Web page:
Project Details


CIF: Medium: Collaborative Research: Quickest Change Detection Techniques with Signal Processing ApplicationsProject abstractThe problem of detecting changes in stochastic systems, often referred to as sequential change detection or quickest change detection, arises in various branches of science and engineering. In all these applications, an anomaly in the environment changes in some way the distribution of the sequentially acquired observations. The goal is to detect the change and raise an alarm as soon as possible, so that any necessary action can be taken in time, while controlling the rate of false alarms below an acceptable level. While the quickest change detection problem has been actively studied since early 1950s, there are many open challenges in this field that are of theoretical as well as practical interest. This research addresses long-standing open problems in quickest change detection, as well as challenging problems that are motivated by modern applications, such as the following: 1) Optimum quickest change detection for Markov data; 2) Optimum quickest detection for transient changes; 3) (Asymptotically) optimum quickest change detection schemes for multistream data when changes are sparse; 4) Joint quickest change detection and isolation (localization of the change) in multistream data; 5) Controlled sensing for quickest change detection and isolation with composite post change hypothesis; 6) Data-driven quickest outlier detection and isolation. Furthermore, the investigators study the applications of their results in the following areas: 1) Line outage detection in power systems; 2) Epidemic detection; 3) Change detection in financial applications; 4) Surveillance using sensor networks; 5) Dynamic spectrum sensing; 6) Intrusion detection in power grids/networks; 6) Anomaly and fraud detection in big data.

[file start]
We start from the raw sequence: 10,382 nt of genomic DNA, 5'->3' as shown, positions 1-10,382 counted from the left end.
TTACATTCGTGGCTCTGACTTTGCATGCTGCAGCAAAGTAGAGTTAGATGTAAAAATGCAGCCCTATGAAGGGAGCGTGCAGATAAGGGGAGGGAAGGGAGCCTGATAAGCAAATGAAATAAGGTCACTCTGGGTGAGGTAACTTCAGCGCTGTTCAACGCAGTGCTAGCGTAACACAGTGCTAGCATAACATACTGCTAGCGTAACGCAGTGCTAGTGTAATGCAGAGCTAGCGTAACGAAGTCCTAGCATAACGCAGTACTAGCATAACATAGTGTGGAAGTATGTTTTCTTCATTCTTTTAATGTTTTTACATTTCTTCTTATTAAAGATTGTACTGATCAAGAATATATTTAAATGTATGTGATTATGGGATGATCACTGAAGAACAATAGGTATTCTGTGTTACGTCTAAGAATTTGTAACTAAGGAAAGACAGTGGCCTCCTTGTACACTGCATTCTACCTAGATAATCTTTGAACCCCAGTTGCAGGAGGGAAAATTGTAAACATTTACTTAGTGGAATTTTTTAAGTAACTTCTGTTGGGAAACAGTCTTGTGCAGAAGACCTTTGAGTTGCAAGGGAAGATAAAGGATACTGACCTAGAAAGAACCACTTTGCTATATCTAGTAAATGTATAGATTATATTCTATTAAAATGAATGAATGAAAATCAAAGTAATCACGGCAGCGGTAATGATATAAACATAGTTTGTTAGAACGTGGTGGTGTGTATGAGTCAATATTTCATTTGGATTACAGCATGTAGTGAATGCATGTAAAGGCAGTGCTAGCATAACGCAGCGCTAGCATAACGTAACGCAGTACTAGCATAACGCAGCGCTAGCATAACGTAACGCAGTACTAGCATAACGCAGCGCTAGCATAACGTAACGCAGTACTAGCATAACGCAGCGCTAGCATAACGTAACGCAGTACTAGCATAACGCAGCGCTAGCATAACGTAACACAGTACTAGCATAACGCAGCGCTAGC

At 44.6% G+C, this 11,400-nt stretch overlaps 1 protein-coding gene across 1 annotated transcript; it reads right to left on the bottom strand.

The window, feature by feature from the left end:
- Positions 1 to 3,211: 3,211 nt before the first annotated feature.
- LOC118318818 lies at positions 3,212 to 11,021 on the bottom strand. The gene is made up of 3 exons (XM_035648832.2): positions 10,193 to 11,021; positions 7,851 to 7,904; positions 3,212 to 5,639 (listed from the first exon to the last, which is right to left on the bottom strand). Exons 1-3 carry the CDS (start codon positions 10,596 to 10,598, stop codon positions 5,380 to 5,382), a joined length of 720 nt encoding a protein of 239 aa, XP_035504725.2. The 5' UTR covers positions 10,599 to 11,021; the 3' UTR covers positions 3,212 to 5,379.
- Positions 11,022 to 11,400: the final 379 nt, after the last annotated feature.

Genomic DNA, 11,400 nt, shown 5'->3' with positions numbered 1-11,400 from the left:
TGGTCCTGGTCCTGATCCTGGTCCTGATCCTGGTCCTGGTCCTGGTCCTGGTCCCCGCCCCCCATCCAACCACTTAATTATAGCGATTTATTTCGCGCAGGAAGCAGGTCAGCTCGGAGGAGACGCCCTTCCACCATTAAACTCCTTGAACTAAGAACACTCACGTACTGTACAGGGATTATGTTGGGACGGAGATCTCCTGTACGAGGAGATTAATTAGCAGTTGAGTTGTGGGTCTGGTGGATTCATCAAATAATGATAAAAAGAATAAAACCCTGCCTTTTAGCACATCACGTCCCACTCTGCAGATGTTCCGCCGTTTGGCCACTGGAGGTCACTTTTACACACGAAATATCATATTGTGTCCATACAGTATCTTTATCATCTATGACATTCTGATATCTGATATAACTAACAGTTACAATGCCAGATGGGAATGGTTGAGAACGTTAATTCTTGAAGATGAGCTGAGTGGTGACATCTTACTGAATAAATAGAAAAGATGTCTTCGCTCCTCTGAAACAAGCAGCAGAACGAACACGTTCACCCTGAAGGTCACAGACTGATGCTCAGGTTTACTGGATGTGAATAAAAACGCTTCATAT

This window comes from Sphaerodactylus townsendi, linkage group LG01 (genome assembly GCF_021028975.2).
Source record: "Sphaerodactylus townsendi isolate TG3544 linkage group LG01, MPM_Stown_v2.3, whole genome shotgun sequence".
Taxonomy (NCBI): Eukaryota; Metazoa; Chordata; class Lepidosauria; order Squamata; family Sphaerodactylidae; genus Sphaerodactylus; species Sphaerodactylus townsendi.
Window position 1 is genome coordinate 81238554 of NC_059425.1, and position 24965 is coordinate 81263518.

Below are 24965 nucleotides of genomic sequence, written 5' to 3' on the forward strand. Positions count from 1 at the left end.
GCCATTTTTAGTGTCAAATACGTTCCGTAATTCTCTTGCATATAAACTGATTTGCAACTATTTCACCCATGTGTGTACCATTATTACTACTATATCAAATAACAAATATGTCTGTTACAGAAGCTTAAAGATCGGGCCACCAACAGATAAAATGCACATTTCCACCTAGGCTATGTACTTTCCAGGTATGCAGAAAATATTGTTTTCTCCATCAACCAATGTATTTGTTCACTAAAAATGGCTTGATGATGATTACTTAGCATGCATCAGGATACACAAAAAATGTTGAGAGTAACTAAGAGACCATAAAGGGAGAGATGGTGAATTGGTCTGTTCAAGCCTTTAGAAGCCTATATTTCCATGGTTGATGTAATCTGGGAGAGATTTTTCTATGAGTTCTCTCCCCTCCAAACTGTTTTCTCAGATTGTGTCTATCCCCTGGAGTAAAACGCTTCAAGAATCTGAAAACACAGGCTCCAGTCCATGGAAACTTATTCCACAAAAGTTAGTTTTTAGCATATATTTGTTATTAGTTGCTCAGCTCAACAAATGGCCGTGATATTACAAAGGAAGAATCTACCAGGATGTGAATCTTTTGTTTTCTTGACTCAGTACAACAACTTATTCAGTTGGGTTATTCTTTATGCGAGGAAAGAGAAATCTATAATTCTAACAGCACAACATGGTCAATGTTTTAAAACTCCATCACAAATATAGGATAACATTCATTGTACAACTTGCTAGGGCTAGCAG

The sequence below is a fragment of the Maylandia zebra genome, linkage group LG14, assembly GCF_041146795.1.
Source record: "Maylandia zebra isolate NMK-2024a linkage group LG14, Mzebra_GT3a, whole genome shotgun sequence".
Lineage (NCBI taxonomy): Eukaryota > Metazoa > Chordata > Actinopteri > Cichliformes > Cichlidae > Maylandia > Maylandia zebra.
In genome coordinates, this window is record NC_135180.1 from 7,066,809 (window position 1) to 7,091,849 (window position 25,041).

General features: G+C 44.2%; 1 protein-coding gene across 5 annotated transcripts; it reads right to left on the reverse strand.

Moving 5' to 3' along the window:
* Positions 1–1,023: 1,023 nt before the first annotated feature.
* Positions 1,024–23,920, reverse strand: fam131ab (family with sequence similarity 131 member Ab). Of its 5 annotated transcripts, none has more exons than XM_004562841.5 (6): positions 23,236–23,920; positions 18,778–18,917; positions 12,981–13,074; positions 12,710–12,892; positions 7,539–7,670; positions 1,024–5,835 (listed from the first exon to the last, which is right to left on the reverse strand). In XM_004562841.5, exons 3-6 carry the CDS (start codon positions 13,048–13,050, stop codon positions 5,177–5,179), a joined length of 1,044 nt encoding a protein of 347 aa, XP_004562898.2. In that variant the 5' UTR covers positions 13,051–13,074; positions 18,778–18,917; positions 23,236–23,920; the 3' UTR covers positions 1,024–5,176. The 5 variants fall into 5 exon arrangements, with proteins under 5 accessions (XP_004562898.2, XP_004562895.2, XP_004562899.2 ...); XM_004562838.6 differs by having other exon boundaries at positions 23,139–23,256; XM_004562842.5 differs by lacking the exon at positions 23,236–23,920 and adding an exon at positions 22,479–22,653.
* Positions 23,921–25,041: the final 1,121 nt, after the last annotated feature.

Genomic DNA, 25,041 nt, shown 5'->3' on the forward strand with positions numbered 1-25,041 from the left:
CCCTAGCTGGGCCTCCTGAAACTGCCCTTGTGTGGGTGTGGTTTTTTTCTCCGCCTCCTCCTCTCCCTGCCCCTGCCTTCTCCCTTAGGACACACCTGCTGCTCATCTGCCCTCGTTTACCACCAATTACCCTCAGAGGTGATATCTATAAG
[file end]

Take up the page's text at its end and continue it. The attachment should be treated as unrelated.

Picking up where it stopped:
Effective start/end date8/1/157/31/19


  • National Science Foundation (National Science Foundation (NSF))

Fingerprint Explore the research topics touched on by this project. These labels are generated based on the underlying awards/grants. Together they form a unique fingerprint.